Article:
This particular Malbec stays to form being tannic and sharp, with bright and sour flavors reminiscent of red currants, plum, and blackberries, but also maduro cigar and dry leather. The tannin is very strong, and only gets stronger as it airs, so drink soon after opening and in a small glass, like a sangiovese glass, not a cabernet or merlot glass.

It's a very big wine, so drink with something strong flavored and musky, or garlicky and spicy.
25 September 2009 @ 01:10 am
Name/Label: 30-30
Type/Varietal: Tequila Blanco
Source/Appellation: Guadalajara, duh.
Year: n/a
Price Paid: USD$20
Purchase Location: Boulder, CO
Rating: 4/5

I don't know shit about tequila. We decided we wanted some because margaritas are amazing but when we made it to the tequila aisle in Liquormart were just like "uhhhhh uhhhhh" so I had basically two criteria: under $25 and not really shady looking. We decided on the 30-30 because it had a little tag under it that said "89 points!" I didn't even look at who rated it or what that meant. Generally if it has a rating it's at least, you know, legit, and not like turbo creepy. And more importantly it was $20.

What I look for in a tequila, since I don't know anything about them, are basically a good smell and a good taste. Duh. Tequila always has this rich, sweet, floral smell and usually you can tell when it's gross just by seeing how much gasoline you smell along WITH the floral smell. This stuff smells really good, like I want to wear it as perfume good, and there is no alcohol smell at all, even when i stick my nose all the way in to the glass.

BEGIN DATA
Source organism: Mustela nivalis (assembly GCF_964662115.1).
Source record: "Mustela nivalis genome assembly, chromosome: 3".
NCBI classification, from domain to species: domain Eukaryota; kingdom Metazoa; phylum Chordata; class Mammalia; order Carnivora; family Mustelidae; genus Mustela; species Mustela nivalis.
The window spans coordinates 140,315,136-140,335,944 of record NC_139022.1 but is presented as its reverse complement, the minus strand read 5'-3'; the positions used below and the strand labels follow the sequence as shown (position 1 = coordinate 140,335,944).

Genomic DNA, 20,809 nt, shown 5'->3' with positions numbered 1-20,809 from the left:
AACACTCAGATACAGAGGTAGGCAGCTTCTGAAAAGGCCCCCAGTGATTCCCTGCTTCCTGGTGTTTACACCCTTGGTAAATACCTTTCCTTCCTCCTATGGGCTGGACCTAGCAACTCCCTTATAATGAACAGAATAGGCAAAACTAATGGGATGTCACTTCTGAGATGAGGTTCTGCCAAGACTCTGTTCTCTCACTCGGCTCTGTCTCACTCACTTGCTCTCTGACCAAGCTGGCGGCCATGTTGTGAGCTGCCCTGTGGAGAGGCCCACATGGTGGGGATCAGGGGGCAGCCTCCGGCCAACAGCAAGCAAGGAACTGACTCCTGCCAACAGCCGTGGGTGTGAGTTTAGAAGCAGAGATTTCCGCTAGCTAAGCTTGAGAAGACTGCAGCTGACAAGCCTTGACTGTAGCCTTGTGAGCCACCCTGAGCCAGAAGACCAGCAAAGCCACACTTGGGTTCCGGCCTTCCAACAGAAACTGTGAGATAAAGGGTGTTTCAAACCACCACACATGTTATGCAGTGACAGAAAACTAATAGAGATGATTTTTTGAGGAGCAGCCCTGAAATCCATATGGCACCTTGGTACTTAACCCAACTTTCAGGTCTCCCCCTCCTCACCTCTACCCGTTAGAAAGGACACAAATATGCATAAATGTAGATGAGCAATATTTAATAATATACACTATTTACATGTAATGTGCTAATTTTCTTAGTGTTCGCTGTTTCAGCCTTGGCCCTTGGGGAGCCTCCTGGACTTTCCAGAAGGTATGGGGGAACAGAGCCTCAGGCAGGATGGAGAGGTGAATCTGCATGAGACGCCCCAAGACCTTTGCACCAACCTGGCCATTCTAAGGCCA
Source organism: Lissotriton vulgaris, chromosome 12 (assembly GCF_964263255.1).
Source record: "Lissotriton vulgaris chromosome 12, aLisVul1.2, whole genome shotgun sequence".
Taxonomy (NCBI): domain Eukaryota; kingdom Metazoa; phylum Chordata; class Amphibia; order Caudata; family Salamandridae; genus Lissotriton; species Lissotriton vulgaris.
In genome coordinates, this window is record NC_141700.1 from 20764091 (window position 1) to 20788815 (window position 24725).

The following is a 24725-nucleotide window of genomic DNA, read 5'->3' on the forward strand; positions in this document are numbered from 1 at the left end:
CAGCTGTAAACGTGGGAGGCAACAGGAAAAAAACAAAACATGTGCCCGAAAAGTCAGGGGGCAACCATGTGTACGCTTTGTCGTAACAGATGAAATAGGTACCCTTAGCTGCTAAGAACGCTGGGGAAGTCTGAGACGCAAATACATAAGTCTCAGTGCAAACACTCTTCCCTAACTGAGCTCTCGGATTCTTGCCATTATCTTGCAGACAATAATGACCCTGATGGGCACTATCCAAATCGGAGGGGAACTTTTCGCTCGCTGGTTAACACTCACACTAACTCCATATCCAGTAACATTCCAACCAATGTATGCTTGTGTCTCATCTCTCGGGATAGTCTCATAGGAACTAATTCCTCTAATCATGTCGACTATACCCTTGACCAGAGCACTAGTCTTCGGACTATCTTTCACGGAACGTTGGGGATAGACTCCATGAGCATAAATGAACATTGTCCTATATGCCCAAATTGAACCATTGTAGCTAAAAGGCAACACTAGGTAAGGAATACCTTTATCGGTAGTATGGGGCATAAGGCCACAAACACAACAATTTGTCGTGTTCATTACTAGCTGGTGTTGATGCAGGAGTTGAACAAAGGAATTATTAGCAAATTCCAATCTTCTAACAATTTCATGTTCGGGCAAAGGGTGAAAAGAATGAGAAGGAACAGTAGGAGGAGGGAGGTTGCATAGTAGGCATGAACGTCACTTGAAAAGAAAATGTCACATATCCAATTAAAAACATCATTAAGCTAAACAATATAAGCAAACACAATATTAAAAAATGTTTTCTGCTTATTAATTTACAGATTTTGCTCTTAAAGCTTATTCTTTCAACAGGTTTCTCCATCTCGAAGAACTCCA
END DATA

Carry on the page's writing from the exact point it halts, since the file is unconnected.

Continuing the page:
It has a pleasant burn, but it's not overpowering, even when I roll it around my mouth, and the taste is toasty and fruity and floral and again, hardly any "fusel" alcohol taste at all, just a pretty clean alcoholic burn without much of a hideous lingering bitter aftertaste, just the agave. Most importantly, it blends REALLY well (with margaritas), and complements the lime and salt flavors like tequila should.

As little as I know about tequila, this stuff is very affordable and one of the better ones I've tasted, and certainly quite a few steps above Jose Cuervo for only a few dollars more. I'd buy again.